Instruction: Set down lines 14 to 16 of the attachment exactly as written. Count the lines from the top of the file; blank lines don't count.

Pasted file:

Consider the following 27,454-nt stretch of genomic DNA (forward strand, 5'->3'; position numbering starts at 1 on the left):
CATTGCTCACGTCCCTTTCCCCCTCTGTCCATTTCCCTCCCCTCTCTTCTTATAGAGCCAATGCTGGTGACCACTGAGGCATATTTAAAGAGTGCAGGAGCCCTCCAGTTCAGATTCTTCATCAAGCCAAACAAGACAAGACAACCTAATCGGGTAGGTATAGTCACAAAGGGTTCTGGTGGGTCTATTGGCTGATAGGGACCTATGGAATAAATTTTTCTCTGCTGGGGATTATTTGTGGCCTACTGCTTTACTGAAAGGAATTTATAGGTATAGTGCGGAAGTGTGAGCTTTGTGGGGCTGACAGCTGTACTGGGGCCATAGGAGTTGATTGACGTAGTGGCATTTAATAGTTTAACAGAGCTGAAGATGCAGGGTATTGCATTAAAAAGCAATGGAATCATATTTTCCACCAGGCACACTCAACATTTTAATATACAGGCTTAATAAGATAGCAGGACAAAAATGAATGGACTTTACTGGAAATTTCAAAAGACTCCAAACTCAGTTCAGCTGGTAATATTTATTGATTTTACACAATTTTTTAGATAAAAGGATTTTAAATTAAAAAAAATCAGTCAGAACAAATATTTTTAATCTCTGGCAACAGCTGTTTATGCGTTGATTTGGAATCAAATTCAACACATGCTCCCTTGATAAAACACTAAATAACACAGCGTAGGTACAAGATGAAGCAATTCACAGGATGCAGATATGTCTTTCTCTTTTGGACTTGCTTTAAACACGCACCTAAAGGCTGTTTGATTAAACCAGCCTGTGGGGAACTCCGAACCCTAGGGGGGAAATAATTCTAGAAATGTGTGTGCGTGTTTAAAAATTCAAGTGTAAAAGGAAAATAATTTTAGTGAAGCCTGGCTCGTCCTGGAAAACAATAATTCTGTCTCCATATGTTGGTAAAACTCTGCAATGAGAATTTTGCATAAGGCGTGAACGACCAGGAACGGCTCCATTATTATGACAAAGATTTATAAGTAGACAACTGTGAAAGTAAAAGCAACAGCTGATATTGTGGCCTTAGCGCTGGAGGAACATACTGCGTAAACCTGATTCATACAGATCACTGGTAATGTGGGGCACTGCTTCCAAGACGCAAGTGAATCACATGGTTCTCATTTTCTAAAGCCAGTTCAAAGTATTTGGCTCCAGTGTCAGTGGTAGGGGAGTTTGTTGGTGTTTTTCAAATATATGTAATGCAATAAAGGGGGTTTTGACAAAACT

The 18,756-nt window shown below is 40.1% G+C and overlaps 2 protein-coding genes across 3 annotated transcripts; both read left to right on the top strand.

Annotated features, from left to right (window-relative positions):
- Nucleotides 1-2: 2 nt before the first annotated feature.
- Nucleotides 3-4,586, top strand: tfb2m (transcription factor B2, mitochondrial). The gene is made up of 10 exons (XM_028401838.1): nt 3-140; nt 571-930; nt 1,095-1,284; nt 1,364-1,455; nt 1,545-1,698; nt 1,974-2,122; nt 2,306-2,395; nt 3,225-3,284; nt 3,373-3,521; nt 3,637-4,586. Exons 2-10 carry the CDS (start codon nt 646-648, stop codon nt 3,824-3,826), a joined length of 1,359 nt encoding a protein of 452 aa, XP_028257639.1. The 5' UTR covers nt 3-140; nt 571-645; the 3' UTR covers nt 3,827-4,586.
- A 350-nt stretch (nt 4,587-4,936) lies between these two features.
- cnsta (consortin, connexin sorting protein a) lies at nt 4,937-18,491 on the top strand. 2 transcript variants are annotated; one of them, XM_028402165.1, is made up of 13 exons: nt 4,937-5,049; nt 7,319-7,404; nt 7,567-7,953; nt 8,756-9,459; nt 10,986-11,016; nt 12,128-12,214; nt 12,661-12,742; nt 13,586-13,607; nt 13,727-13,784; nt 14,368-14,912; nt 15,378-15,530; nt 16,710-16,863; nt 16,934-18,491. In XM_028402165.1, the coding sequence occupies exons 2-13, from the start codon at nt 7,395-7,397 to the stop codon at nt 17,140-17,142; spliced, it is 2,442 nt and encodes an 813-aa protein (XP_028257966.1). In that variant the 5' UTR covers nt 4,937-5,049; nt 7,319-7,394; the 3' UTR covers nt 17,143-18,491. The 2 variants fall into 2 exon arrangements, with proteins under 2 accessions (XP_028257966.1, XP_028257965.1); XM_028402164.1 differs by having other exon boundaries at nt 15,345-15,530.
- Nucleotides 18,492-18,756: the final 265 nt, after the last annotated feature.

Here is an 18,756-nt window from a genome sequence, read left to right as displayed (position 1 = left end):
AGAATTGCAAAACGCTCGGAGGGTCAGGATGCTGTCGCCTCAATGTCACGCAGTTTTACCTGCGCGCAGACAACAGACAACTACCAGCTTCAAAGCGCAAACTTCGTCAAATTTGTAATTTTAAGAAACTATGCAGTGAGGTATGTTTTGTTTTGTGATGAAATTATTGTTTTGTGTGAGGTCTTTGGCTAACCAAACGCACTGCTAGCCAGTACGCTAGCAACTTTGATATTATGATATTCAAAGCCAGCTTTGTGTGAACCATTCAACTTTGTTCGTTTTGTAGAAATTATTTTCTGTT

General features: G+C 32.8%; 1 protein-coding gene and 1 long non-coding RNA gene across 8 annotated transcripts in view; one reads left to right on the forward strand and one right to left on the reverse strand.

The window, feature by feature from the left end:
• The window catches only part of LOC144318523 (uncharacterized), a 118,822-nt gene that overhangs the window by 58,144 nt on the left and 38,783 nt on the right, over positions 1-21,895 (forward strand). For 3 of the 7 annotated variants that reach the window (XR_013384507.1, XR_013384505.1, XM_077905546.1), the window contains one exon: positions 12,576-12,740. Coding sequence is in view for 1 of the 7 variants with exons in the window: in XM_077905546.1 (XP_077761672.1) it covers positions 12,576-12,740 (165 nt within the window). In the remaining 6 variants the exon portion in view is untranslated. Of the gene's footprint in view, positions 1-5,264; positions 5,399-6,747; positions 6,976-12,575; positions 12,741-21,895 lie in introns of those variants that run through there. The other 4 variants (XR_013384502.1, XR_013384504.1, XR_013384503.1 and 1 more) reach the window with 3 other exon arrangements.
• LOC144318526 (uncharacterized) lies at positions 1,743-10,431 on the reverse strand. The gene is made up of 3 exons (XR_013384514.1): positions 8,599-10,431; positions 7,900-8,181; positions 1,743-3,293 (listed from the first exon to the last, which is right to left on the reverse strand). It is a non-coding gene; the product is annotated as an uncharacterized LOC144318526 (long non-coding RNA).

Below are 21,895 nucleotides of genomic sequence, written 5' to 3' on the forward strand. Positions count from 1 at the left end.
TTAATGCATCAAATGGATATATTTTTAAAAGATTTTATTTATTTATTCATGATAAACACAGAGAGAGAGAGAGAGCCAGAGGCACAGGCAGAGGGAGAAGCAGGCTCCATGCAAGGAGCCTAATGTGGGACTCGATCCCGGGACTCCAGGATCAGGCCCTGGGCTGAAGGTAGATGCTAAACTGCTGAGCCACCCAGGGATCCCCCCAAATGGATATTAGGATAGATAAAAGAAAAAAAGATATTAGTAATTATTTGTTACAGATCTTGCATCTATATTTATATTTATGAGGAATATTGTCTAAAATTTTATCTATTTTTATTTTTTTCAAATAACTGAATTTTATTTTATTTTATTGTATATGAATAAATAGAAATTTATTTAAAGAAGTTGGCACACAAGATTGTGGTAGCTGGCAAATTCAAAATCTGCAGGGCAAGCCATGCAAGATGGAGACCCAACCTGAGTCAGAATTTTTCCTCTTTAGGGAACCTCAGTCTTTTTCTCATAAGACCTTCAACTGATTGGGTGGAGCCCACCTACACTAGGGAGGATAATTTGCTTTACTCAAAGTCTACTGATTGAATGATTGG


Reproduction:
• The window catches only part of LOC144318523 (uncharacterized), a 118,822-nt gene that overhangs the window by 58,144 nt on the left and 38,783 nt on the right, over positions 1-21,895 (forward strand). For 3 of the 7 annotated variants that reach the window (XR_013384507.1, XR_013384505.1, XM_077905546.1), the window contains one exon: positions 12,576-12,740. Coding sequence is in view for 1 of the 7 variants with exons in the window: in XM_077905546.1 (XP_077761672.1) it covers positions 12,576-12,740 (165 nt within the window). In the remaining 6 variants the exon portion in view is untranslated. Of the gene's footprint in view, positions 1-5,264; positions 5,399-6,747; positions 6,976-12,575; positions 12,741-21,895 lie in introns of those variants that run through there. The other 4 variants (XR_013384502.1, XR_013384504.1, XR_013384503.1 and 1 more) reach the window with 3 other exon arrangements.
• LOC144318526 (uncharacterized) lies at positions 1,743-10,431 on the reverse strand. The gene is made up of 3 exons (XR_013384514.1): positions 8,599-10,431; positions 7,900-8,181; positions 1,743-3,293 (listed from the first exon to the last, which is right to left on the reverse strand). It is a non-coding gene; the product is annotated as an uncharacterized LOC144318526 (long non-coding RNA).

Below are 21,895 nucleotides of genomic sequence, written 5' to 3' on the forward strand. Positions count from 1 at the left end.